When I wrote Stone Heart, I had this really clear vision of this guy full of regret, trying to right a wrong he’d committed and that journey started with getting on a boat. But he was afraid that the weight of his regrets would physically sink the ship. And he was afraid if he fell off the docks, he’d never surface. So that was the basis for what became the opening scene in Stone Heart. From there I worked forwards and backwards asking myself questions. Okay, what if I made his regret a physical object - what would that object be? The heart of his former lover, who he wronged. But he can’t walk around with like a bloody muscle because that’s gross. What if it was a heart made of stone and because we’re talking lovers, let’s make it a diamond. And, one step further, we all know you can’t glue a diamond back together once it’s been cut. So if this diamond heart was shattered, how is he going to fix it? 

As a character, Edward was extremely difficult to write. He’s so arrogant! He’s got this excessively narrow viewpoint of the world coupled with his high station and breeding, which has him convinced that he knows best in all things. When I’m writing characters, whether they’re English lords or exhausted baristas, I start with my initial idea of them in that scene and as I write, I look for ways to challenge them. That tells me who they are becoming. That informs who they were and what made them that way.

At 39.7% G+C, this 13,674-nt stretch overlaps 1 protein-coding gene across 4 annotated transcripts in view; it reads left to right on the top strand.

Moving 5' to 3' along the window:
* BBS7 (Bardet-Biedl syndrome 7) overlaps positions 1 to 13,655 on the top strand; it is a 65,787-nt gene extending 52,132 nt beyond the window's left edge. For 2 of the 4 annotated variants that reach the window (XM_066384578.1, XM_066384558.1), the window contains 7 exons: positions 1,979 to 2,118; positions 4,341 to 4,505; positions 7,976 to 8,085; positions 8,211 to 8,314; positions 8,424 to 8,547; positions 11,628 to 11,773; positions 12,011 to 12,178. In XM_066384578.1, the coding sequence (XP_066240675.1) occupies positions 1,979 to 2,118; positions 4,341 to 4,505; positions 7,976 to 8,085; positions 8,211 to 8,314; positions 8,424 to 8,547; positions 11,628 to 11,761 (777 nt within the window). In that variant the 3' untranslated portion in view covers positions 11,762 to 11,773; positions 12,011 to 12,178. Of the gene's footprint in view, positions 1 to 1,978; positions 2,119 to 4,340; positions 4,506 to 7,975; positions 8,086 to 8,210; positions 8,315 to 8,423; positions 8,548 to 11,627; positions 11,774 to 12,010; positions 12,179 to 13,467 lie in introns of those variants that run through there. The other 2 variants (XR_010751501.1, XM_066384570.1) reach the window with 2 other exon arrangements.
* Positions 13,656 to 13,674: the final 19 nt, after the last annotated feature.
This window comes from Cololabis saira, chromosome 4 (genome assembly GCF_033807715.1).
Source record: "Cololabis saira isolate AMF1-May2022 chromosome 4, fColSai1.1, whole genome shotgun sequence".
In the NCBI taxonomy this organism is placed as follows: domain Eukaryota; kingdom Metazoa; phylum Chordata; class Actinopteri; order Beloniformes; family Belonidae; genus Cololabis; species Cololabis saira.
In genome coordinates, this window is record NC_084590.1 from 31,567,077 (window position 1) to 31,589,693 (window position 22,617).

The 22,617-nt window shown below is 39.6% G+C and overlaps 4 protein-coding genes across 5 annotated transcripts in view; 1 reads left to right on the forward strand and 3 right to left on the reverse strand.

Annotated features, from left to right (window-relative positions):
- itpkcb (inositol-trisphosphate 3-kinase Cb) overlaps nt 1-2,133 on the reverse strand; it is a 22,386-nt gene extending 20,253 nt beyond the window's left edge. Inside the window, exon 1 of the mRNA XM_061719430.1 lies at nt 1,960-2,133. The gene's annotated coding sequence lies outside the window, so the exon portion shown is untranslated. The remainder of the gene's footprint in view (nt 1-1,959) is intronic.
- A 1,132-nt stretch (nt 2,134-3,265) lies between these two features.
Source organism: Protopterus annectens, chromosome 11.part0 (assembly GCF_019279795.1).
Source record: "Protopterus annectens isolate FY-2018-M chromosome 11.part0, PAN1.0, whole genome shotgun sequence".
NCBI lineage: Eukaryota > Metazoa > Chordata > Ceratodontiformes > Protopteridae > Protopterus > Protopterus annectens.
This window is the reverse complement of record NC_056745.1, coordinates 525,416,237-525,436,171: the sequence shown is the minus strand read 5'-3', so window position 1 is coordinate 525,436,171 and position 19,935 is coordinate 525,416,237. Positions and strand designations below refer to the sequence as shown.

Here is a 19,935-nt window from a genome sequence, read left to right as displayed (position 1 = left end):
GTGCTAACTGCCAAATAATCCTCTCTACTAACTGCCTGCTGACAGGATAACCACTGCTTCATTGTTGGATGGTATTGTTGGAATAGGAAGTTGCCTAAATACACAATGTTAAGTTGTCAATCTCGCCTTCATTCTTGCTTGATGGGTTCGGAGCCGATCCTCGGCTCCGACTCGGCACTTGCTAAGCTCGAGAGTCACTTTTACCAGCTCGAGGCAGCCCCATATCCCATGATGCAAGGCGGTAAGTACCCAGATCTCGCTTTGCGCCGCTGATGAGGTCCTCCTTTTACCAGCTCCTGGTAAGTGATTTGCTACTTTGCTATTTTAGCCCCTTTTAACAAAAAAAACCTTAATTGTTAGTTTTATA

What’s your next project? 

In August 2023, Stone Heart is coming out. This is a departure from my usual urban fantasy. Stone Heart is a sweet, historical romance with a splash of fantasy. Here’s the blurb:

What if the woman you loved gave her heart to you in the form of a perfect red diamond? And what if you were an absolute imbecile and broke that heart into pieces? Edward, the Marquess of Winchester, doesn’t believe in nonsense and he certainly doesn’t believe that the woman he cast aside six months ago was true to him. But when the death of a famous actress leads him to realize he’s made a grave mistake, Edward sets out across 1790s Europe to save his love, battling jewel thieves, demons, and old family foes along the way. The question remains: can he put the pieces back together and heal a stone heart?

What advice do you have for beginning writers?

Put something on the page. Contract ass-in-chair syndrome because you can edit bad writing but you can’t edit a blank page. It does not have to be perfect the first go round. Find what works for you. I have three or four stories open at a given time. When I get stuck on one, I don’t blink, I move to another. And don’t be too hard on yourself! Writing is difficult. Finally, allow yourself to daydream and your mind to wander. 

For craft books, I recommend Bird by Bird by Ann Lamont, On Writing by Stephen King, and Steering the Craft by Ursula le Guin.

Great advice Kitty! Thank you for being my guest. Here is the buy link for The Second Pillar and Kitty's contact information

Buy Link: 


Social Contact Info:

Any comments or questions for Kitty?

Mysterious Doings

As the  summer begins, it is time to start selecting those books we want to take on vacation or for sitting around the pool or at  the beach...